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Anti-Inflammatory Fruit and Vegetable Diets

author image Jessica Bruso
Based in Massachusetts, Jessica Bruso has been writing since 2008. She holds a master of science degree in food policy and applied nutrition and a bachelor of arts degree in international relations, both from Tufts University.
Anti-Inflammatory Fruit and Vegetable Diets
A couple carrying a box of vegetables from a market. Photo Credit altrendo images/Stockbyte/Getty Images

Inflammation plays a role in many health conditions, including cancer, diabetes, Alzheimer's disease, arthritis and heart disease. Thus, eating more anti-inflammatory foods may help lower your risk for these conditions, notes an article published in the "International Journal for Vitamin and Nutrition Research" in December 2008. While many fruits and vegetables are anti-inflammatory, they aren't the only foods usually allowed on this type of diet, and the foods you should avoid are just as important as the foods you should eat.


Fruits and vegetables in general are rich in antioxidants, such as flavonoids, carotenoids and vitamins A, C and E. These antioxidants help reduce inflammation. The more brightly colored the fruit or vegetable, the richer it is likely to be in these beneficial substances. Good choices include spinach, berries, carrots and broccoli. Eat all different colors of fruits and vegetables, preferably organic and either fresh or frozen rather than canned, for the most benefits. Different colors indicate different nutrients.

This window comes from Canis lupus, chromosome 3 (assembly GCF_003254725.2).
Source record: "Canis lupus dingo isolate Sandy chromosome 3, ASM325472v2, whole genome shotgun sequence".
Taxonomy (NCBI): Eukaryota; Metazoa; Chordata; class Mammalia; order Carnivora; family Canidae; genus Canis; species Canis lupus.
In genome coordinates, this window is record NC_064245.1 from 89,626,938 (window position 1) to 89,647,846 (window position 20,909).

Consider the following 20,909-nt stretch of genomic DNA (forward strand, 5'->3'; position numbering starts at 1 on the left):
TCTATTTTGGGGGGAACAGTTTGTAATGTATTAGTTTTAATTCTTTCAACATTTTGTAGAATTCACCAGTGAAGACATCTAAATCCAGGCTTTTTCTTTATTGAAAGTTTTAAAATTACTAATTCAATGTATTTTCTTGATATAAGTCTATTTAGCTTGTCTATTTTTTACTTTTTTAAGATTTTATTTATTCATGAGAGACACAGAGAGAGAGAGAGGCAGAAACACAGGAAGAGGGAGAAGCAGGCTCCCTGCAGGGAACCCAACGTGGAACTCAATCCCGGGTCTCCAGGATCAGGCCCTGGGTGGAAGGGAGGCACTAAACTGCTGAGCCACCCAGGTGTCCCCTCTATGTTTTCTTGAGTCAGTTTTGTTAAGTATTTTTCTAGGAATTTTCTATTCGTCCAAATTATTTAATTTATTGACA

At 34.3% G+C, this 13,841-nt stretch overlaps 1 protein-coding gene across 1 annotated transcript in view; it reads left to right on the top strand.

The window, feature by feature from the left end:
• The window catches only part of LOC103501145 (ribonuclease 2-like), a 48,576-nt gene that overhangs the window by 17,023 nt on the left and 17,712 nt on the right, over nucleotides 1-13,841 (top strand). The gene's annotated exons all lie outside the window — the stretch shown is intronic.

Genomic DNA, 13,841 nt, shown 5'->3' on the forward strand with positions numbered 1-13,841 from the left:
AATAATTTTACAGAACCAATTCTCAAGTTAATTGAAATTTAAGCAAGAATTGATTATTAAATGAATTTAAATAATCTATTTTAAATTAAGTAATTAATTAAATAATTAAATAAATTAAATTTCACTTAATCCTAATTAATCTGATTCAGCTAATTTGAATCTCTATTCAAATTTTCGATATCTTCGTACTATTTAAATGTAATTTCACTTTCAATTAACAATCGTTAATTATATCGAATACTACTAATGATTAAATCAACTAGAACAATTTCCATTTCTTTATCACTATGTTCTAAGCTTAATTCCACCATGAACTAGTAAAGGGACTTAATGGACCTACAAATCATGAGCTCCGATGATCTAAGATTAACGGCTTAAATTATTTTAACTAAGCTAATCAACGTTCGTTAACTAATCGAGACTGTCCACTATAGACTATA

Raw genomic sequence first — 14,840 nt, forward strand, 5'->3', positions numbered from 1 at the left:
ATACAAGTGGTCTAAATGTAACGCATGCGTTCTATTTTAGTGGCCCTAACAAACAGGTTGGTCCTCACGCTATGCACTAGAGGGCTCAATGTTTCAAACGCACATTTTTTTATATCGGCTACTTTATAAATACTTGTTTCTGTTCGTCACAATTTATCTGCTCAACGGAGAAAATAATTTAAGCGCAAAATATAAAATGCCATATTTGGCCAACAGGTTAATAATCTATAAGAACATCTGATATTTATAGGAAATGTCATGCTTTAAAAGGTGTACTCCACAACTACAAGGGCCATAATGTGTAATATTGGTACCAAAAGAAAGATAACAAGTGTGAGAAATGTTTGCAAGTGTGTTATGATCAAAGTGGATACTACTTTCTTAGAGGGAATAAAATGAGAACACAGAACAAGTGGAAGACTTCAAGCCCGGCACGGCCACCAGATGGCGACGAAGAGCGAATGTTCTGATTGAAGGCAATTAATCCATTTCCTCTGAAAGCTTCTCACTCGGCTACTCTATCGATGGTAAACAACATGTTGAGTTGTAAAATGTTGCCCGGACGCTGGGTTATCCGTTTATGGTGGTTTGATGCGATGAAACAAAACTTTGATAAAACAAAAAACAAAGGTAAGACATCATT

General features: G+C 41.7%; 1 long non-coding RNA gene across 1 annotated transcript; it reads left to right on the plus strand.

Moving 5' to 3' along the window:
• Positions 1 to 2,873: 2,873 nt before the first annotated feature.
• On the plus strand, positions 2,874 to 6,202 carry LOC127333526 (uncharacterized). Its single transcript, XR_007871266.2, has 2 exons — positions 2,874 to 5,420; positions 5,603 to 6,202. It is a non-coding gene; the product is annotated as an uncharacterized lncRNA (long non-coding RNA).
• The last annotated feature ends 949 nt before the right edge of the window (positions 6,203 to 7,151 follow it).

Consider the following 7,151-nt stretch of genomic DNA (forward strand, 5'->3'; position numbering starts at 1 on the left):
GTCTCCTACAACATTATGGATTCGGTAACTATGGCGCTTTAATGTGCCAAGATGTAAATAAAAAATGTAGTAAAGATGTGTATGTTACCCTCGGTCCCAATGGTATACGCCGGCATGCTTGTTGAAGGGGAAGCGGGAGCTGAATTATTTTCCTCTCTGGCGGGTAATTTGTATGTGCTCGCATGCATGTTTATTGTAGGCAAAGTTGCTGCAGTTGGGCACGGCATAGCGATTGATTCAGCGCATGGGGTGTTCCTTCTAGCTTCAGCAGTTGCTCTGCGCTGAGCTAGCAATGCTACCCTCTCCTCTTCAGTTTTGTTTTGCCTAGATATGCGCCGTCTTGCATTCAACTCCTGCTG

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Amount to Eat

Eat at least the minimum amount of produce recommended by the U.S. Department of Agriculture, which is 2 cups of fruit and 2.5 cups of vegetables per day. If you think of a food pyramid for the anti-inflammatory diet, these foods form the base of the pyramid. You'll also want to eat one to two servings of legumes, such as beans and peas, each day. Legumes can count as either vegetables or protein foods, making them a nutritious choice for your diet.

Other Foods to Eat

You shouldn't try to eat just fruits and vegetables because they don't contain all of the essential nutrients. Round out your diet by including healthy monounsaturated fats, such as those found in olive oil, avocado and nuts, and foods rich in essential omega-3 fats, including walnuts, flaxseeds and fatty fish, such as tuna or salmon. Other good foods to eat on an anti-inflammatory diet include whole grains and whole soy foods, such as tofu, edamame, tempeh and soy milk. You can even eat a little dark chocolate occasionally and drink wine or tea. Small amounts of natural cheeses, eggs, yogurt, skinless poultry and lean cuts of meat are also fine to eat in small amounts once or twice a week.

Foods to Avoid

Foods with the potential to increase inflammation include refined grains, sugar, many processed foods and foods containing high amounts of saturated fat, trans fat or omega-6 fats. Safflower, corn, soybean and sunflower oils are major sources of omega-6 fats, so check labels to limit how much of these you get in your diet.

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